Hemlock Varnish Shelf Mushroom - to pick or not to pick?
You’ve got reishi questions, I’ve got reishi answers! In this blog we’ll discuss the best time to pick reishi is in the Northeastern US, how to sustainably pick it and I’ll share many of my field observations about Reishi. These observations have developed my knowledge about the ecology of wild Reishi over the past six years. I’m presenting this knowledge to you with hope that it will help you understand the vast ecological factors involved in the harvest of Wild Appalachian Red Reishi (Ganoderma tsugae). I will show you how to confidently harvest your heart out while leaving a positive impact on our forests at large.
The key to harvesting anything sustainably begins with a deep understanding of what you intend to harvest. Understanding the harvestable as a living organism - and understanding ourselves as mammals who have an ability to form symbiotic relationships.
The First Question To Ask: What Role Does Reishi Play in the Forest?
Reishi decomposes hemlock trees. Not just any hemlock tree, ancient, massive hemlock trees. Whether the hemlock fell during a wind storm, struck and killed by lightning or destroyed by the invasive Hemlock Wooly Adelgid (an aphid-like pest), when a hemlock hits the ground, Reishi hears the sound. At some point after, it is likely that a Reishi spore will find its way to the felled tree.
After spores find their way to the hemlock, the mycelium Ganoderma tsugae (AKA North American reishi) will colonize the trunk of the tree. Reishi mycelium will colonize both felled and upright hemlock trees. Even though this mycelium is not typically visible to us while looking at it from the outside, it will now occupy it’s hemlock host for 7 years or more in order to decompose and return the tree to the Earth. This hemlock trunk will flush full with Red Reishi mushrooms multiple times, over numerous years. The hemlock will get softer overtime and will eventually be reduced to moss.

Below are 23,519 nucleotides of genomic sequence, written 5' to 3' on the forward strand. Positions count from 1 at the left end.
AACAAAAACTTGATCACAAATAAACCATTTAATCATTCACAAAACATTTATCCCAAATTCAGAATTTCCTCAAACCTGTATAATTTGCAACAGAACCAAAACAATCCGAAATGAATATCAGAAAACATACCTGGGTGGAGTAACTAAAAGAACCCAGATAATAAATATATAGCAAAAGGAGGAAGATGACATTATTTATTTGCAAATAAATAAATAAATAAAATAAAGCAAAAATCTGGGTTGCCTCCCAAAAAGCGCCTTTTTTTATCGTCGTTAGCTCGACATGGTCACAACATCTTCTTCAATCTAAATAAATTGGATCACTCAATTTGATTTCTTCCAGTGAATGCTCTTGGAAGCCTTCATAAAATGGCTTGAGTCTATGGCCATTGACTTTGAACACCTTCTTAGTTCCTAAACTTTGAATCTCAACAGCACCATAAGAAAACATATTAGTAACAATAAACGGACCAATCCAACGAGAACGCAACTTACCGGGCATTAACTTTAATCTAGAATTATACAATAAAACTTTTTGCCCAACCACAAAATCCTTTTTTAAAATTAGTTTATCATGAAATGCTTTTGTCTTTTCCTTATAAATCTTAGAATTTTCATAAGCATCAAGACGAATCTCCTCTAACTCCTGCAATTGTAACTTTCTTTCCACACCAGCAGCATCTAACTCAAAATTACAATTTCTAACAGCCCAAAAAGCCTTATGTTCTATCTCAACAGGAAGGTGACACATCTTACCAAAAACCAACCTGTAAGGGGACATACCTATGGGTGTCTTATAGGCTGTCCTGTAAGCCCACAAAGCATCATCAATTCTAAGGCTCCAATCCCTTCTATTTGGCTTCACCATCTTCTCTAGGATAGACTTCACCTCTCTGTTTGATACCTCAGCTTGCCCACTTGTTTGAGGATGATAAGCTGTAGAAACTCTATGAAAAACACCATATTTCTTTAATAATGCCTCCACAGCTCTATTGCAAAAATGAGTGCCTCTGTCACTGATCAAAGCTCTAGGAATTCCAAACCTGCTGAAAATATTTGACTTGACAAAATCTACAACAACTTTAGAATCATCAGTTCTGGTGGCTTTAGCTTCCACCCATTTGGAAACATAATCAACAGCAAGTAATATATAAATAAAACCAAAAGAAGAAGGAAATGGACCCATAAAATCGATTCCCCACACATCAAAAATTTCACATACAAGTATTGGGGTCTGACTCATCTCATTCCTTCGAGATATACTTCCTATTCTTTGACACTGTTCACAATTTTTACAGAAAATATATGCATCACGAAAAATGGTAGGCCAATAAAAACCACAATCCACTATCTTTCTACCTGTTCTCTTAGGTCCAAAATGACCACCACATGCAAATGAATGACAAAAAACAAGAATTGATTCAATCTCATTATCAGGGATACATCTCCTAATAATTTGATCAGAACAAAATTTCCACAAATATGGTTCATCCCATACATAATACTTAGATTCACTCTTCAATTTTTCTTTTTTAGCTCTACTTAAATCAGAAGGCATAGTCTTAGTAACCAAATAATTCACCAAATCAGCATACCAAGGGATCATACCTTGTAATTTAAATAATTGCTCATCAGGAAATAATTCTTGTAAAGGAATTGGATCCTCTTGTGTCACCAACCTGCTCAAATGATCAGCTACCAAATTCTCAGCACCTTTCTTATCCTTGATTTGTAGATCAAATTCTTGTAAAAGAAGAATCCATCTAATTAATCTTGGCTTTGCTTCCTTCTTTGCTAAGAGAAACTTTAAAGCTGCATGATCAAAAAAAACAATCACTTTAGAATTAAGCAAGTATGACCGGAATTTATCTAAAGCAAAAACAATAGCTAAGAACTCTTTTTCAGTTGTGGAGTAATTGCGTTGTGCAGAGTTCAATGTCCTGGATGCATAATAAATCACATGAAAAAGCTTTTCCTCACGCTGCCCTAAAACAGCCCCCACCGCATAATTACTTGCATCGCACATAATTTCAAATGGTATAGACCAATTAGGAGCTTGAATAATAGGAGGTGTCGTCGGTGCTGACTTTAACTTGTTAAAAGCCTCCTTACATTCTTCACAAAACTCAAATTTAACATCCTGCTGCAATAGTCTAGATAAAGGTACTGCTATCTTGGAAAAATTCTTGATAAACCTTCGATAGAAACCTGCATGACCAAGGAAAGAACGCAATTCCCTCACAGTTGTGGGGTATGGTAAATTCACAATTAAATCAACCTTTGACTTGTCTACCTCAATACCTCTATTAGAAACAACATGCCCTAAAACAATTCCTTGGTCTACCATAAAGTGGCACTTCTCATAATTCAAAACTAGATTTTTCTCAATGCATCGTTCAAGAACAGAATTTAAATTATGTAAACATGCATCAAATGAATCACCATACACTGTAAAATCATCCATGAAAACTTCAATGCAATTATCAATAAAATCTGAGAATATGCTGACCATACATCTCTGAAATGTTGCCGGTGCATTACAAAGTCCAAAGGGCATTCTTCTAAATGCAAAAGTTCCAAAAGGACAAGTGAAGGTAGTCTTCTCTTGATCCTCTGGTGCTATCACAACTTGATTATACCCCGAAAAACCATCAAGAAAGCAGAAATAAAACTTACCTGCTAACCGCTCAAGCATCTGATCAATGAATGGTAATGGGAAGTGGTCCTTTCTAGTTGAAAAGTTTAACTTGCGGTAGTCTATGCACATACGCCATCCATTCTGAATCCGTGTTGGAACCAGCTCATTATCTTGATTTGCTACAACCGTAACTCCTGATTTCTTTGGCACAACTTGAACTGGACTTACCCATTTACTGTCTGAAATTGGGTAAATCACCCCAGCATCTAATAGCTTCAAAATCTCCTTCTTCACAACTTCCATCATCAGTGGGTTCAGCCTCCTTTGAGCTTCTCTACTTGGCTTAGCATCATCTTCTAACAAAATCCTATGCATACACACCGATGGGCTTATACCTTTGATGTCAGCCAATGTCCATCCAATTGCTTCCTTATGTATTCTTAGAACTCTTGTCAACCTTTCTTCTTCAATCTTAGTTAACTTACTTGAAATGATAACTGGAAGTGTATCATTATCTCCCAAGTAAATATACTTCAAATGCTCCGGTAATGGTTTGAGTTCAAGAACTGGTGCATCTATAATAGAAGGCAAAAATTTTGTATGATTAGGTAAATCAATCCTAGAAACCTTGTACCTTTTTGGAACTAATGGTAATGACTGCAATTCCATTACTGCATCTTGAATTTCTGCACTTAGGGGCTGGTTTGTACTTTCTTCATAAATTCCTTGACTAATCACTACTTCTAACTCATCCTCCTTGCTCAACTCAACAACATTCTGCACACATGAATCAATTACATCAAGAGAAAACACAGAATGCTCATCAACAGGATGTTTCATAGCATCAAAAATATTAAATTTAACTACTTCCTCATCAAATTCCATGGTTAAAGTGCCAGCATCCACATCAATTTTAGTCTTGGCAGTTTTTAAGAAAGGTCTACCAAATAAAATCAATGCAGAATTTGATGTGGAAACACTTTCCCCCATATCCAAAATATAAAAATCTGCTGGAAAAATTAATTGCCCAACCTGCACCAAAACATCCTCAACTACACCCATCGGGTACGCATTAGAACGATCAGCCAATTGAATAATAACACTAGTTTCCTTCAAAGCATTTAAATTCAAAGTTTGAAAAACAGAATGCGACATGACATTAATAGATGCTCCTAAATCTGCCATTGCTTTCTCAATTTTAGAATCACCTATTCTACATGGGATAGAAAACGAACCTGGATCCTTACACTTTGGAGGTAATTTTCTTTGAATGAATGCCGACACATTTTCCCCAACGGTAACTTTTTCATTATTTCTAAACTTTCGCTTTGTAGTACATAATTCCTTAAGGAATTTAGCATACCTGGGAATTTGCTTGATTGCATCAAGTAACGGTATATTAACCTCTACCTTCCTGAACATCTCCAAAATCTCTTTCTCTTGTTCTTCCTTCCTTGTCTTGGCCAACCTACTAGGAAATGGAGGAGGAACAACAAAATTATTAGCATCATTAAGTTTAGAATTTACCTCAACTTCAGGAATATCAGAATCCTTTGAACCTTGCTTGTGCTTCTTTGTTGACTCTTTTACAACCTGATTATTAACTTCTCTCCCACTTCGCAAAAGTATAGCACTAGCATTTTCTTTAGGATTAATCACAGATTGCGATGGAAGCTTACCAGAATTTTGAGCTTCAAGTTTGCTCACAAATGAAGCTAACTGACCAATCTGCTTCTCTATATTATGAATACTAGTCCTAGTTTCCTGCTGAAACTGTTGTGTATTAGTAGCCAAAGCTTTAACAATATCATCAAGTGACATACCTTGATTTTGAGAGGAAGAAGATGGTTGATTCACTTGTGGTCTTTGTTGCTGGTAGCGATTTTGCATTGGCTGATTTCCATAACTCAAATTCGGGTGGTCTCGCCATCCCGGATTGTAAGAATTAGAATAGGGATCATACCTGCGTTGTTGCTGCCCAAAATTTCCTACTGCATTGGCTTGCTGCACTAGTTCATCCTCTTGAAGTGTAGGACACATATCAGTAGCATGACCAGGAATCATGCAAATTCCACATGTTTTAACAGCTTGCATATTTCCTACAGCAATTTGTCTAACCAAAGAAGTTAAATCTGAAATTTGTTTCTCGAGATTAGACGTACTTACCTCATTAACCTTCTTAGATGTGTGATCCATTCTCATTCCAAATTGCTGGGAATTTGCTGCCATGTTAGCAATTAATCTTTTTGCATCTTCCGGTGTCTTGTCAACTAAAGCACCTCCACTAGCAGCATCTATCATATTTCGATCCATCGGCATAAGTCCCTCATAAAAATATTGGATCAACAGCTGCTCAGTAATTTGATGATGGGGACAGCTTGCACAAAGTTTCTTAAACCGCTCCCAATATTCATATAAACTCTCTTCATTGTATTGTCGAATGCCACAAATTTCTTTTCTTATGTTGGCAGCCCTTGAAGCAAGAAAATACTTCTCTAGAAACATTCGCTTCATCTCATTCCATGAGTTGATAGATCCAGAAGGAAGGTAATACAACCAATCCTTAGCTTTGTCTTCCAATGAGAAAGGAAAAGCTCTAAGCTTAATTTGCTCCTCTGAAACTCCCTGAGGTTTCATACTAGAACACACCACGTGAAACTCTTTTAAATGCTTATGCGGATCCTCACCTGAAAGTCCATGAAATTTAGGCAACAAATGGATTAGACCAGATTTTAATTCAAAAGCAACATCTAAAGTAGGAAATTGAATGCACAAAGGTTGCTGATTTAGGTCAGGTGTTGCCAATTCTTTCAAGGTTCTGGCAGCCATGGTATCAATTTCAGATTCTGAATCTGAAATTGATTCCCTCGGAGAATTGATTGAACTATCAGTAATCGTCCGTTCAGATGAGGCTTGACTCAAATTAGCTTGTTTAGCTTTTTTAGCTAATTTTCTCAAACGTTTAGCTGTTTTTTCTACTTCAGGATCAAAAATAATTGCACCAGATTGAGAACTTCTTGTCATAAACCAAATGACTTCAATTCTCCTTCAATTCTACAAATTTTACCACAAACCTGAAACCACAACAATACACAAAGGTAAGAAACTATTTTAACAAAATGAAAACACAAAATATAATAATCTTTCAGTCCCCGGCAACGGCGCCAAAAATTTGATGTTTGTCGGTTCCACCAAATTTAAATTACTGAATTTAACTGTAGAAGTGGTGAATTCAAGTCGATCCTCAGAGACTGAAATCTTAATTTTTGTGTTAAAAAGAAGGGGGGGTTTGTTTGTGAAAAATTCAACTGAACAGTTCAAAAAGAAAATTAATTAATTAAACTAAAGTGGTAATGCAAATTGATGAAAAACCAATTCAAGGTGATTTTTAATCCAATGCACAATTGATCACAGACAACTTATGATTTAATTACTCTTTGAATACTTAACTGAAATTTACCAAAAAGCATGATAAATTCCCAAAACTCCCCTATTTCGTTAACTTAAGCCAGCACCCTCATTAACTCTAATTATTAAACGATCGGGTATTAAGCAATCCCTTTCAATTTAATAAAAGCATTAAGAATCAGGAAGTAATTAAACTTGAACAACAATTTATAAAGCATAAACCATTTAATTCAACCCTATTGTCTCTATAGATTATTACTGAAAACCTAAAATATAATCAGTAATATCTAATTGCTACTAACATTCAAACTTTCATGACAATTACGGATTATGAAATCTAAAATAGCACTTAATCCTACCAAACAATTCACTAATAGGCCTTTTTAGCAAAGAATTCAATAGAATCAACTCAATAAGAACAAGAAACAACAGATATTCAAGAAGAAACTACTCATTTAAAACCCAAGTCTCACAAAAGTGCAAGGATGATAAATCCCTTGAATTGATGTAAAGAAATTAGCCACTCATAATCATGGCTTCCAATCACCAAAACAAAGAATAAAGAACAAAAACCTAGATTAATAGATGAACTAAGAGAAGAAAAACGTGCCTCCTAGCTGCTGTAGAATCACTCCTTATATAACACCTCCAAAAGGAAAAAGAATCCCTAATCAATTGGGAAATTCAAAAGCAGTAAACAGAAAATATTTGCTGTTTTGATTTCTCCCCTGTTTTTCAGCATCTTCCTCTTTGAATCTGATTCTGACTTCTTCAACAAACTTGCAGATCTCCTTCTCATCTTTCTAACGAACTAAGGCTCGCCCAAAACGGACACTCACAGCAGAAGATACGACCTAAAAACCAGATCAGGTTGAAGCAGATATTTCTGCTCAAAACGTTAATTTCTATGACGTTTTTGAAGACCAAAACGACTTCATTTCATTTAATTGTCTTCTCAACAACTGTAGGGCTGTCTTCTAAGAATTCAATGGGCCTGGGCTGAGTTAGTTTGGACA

Does Reishi grow in New York? Maine? Vermont? New Hampshire? Connecticut? Pennsylvania? North Carolina? Delaware?
Ganoderma tsugae grows wherever old hemlock populations and sufficient moisture exist. Ask yourself, where do hemlock trees grow? Can you confidently identify a hemlock tree? Do you know of any local forests featuring big hemlock trees? If you haven’t found Reishi yet, I have a key tip for you. Stop looking for reishi and start looking for dead hemlock trees. For your convenience, here is a map of eastern hemlock in the United States.
Does Reishi (Ganoderma tsugae) Grow Every Year?
No. Well, yes. Maybe? This sounds like a yes or no question, but there is not a yes or no answer. Here’s the thing…Reishi (Ganoderma tsugae) has on-years and off-years.
What do I mean by that? Reishi will flush mushrooms vigorously during one summer, but not flush the next year. One year it will be everywhere I look, yet the next year it can be seemingly impossible to find. This has been the case for the 6 summers that I’ve immersed myself in the ecology of reishi.
My Historical Observations On Reishi Growth
2018 was the first reishi season that I participated in as an enthusiast and wildcrafter. It was a magnificent summer. I harvested so much Reishi for the very first time. It was an incredibly exciting time.
In 2019, there was not any new reishi. You could still see the decaying bodies of old rotten reishi from the year prior (sometimes people are mistaken, thinking the deep brown reishi corpses are a current year’s flush.) Those were not fresh Reishi - they were dead Reishi from 2018. I had heard musings that reishi was inconsistent about its season and did not always come back until several years later. I was incredibly bummed when I learned firsthand that this was true.
In 2020 once again, an explosion of reishi! The same logs that had fruited in 2018 had returned after some 700+ days of dormancy, and were teeming with Red Reishi mushrooms. A wildcrafter’s dream.
In 2021, Reishi was incredibly scarce. I would use the word absent were it not for the fact that I did indeed find THREE Reishi mushrooms in 2021. By then I had also obtained information from peers making clear that a couple Reishi mushrooms had similarly fruited in 2019 (when I had not seen any), just not nearly as many as the year before or the year after.
I entered 2022 expecting it to be an on-year. I was right! Shoutout to mother nature - because Reishi is definitely ON.
Does This Mean Reishi ‘Ganoderma tsugae’ Mushrooms Grow Every Other Year?
If an oversimplification is necessary, then I tend to say, “Reishi grows every other year.” But that simplification lacks nuance and overlooks two key points.